Maryland Gov. Larry Hogan (R) scolded the unvaccinated this week, wholly dismissing their concerns while accusing them of “willfully” putting others at risk and demanding they suck it up and “get the damn vaccine.”
“I don’t care what misinformation or conspiracy theories that you have heard. The plain and simple fact is that these vaccines are working,” Hogan said, informing the unvaccinated that the majority of those who are hospitalized because of the Chinese coronavirus in Maryland are unvaccinated.
“Those of you who refuse to get vaccinated at this point are willfully and unnecessarily putting yourself and others at risk of hospitalization and death,” he scolded, accusing them of threatening freedoms.
“You are the ones threatening the freedoms of all the rest of us — the freedom not to wear masks, to keep our businesses open, and to get our kids back in school,” he said.
“And tragically, it may be only a matter of time until you do get COVID-19,” he warned.
“We do not want any Marylanders or any more Americans to become one of these preventable stories, so please just get the damn vaccine,” he added:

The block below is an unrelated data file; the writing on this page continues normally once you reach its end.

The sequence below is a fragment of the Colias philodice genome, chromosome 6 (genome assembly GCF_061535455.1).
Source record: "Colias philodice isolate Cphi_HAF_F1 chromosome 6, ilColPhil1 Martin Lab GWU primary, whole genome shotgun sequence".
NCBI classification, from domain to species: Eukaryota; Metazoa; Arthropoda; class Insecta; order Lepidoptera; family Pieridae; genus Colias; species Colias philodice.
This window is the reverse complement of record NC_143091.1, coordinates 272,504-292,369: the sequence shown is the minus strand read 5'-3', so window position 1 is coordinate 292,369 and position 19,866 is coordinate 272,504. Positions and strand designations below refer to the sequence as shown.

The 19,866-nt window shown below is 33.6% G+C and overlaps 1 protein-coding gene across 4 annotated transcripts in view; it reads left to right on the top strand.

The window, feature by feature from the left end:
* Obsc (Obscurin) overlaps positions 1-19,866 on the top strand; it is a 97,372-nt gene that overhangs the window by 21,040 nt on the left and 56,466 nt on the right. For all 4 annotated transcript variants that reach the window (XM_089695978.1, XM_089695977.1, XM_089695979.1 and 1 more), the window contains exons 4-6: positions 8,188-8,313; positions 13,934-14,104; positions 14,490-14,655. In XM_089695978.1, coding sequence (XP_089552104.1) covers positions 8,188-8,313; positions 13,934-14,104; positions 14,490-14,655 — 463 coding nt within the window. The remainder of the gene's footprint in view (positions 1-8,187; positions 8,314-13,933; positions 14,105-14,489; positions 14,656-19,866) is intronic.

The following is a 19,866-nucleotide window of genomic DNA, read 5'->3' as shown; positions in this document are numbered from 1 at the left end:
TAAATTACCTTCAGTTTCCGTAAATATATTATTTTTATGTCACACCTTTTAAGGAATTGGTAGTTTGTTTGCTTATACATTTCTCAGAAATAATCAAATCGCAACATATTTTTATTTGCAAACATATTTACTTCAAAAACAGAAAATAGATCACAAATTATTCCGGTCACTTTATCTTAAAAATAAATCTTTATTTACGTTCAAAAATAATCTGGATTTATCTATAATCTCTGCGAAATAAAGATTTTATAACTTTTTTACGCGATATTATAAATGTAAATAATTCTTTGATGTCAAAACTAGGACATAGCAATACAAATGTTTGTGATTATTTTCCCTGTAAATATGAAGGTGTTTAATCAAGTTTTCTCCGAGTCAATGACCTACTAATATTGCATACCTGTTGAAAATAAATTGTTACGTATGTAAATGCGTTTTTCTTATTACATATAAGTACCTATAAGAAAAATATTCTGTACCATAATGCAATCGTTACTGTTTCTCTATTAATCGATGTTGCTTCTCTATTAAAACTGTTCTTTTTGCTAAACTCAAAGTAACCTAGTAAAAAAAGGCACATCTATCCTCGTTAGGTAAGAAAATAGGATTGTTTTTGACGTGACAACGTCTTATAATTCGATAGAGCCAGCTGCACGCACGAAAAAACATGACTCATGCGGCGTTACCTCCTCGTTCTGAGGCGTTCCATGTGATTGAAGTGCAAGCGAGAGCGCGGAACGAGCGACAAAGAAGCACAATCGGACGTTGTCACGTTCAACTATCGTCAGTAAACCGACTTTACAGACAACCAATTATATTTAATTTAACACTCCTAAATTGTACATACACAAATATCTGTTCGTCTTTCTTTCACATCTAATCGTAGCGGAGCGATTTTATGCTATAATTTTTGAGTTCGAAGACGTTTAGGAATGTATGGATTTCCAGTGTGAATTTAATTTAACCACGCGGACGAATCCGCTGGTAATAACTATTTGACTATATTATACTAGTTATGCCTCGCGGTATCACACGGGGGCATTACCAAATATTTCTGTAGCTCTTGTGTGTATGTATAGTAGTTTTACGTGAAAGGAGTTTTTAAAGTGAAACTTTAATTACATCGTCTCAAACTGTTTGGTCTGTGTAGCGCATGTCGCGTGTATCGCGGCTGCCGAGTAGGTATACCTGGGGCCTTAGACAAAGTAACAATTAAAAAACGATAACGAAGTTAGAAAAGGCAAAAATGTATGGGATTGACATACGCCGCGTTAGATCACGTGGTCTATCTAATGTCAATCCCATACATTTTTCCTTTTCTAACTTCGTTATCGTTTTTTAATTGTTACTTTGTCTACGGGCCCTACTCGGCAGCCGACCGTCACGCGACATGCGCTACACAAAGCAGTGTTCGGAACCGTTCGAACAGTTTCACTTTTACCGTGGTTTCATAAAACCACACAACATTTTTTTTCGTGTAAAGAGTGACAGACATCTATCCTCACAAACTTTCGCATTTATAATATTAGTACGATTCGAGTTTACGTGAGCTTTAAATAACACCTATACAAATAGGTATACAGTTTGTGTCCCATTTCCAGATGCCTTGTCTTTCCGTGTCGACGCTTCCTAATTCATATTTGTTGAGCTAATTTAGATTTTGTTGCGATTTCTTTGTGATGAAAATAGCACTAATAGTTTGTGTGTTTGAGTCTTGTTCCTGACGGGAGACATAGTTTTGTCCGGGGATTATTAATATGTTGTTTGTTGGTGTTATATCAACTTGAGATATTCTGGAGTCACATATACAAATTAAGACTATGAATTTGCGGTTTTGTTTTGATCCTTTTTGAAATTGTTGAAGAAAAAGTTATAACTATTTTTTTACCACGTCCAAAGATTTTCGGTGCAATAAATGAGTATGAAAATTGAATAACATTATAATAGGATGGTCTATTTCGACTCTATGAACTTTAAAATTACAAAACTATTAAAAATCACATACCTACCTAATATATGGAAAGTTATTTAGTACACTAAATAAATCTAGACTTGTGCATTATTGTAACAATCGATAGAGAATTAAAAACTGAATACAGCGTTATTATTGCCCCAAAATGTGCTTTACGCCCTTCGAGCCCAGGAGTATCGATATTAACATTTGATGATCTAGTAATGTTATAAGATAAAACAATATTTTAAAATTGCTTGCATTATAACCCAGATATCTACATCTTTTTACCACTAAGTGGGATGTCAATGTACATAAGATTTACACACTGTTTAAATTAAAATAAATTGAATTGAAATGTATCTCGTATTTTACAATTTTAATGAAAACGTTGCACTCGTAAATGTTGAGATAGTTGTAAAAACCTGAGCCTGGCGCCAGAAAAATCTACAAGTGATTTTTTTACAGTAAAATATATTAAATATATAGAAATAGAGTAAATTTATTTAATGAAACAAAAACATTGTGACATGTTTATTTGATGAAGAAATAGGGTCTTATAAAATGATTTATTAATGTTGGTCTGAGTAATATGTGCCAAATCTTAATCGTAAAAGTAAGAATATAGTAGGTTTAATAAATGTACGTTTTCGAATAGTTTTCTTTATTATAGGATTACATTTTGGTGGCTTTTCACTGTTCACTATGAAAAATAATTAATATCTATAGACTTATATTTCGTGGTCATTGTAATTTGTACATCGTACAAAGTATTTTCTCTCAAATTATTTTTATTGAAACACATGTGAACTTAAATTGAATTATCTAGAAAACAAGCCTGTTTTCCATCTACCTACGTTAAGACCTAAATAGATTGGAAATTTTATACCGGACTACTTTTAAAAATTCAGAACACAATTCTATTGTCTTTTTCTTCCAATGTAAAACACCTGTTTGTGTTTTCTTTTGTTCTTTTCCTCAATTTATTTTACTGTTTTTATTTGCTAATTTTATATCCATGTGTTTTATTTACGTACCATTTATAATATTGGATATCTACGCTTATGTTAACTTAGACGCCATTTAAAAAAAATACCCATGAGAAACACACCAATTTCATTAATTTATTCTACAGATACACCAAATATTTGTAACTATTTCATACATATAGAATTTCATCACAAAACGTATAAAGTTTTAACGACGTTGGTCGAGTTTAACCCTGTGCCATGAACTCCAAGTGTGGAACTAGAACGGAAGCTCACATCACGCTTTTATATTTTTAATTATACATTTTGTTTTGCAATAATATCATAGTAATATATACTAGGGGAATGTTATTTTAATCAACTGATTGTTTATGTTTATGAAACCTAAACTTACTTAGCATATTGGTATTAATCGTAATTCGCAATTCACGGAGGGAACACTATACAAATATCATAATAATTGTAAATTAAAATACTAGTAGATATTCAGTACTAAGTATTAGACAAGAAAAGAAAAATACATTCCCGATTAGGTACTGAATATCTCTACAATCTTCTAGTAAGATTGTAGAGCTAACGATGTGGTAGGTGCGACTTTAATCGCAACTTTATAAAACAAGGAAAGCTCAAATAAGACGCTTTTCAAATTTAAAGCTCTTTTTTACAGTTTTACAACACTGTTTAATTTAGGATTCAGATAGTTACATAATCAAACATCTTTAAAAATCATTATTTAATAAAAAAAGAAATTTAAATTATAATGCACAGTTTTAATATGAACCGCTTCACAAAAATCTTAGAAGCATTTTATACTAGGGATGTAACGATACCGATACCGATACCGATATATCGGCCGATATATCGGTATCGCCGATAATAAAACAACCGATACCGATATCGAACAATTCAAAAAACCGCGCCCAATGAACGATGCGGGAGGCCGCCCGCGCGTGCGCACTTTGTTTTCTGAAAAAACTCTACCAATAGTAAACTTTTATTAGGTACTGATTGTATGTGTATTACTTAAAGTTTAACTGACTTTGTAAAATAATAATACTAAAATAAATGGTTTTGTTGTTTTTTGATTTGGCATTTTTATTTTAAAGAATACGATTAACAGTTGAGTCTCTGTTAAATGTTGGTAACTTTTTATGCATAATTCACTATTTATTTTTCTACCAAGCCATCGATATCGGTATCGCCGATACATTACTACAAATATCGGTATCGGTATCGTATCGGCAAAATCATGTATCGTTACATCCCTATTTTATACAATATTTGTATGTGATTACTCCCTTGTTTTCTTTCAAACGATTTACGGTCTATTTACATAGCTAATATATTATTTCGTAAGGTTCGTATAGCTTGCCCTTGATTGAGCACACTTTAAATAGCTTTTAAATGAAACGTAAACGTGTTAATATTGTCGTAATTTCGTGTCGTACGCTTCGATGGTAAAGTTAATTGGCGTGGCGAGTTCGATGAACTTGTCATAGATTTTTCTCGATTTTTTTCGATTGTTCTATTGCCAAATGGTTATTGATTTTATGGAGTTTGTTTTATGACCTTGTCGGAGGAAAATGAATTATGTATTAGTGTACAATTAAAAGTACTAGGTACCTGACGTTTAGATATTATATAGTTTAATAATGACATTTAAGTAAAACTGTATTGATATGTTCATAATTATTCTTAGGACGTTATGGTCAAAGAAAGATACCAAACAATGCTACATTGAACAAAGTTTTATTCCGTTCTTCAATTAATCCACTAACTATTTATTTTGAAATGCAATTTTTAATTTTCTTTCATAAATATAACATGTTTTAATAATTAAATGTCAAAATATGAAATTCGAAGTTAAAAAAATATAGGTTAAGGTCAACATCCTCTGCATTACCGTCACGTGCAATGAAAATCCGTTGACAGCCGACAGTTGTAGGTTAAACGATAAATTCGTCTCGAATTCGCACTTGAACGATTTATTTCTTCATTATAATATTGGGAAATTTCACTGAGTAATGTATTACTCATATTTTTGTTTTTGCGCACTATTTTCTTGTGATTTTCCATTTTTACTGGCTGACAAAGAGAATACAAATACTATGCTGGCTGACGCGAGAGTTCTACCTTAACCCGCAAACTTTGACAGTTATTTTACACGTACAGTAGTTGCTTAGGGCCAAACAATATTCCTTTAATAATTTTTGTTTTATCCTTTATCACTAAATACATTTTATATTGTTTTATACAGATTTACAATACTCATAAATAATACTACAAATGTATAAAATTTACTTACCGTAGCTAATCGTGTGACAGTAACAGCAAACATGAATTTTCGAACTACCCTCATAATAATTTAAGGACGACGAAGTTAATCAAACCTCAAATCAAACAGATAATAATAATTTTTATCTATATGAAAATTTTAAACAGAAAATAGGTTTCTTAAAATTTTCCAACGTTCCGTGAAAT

Hogan’s remarks coincide with actions taken by New York City Mayor Bill de Blasio (D), who proudly proclaimed that the time for voluntarily getting a vaccine is “over.”
This week, he announced the Key to NYC Pass, which requires private businesses — indoor restaurants, gyms, and entertainment venues — to discriminate against the unvaccinated, denying them entry to the establishments.
“Make no mistake. What we have put in place related to indoor dining, indoor entertainment, indoor fitness is the shape of things to come, and you’re going to see more and more companies do the same thing,” de Blasio said.
“[The voluntary phase] went on for seven full months, lots of incentives, lots of dialogue, lots of communication, lots of opportunities to talk to your doctor or pediatrician. The voluntary phase is over,” he added.
Nearly half of those who have yet to receive the jab attribute it to concerns about vaccine development and worries about both short-term and long-term side effects, the latter of which remain largely unknown.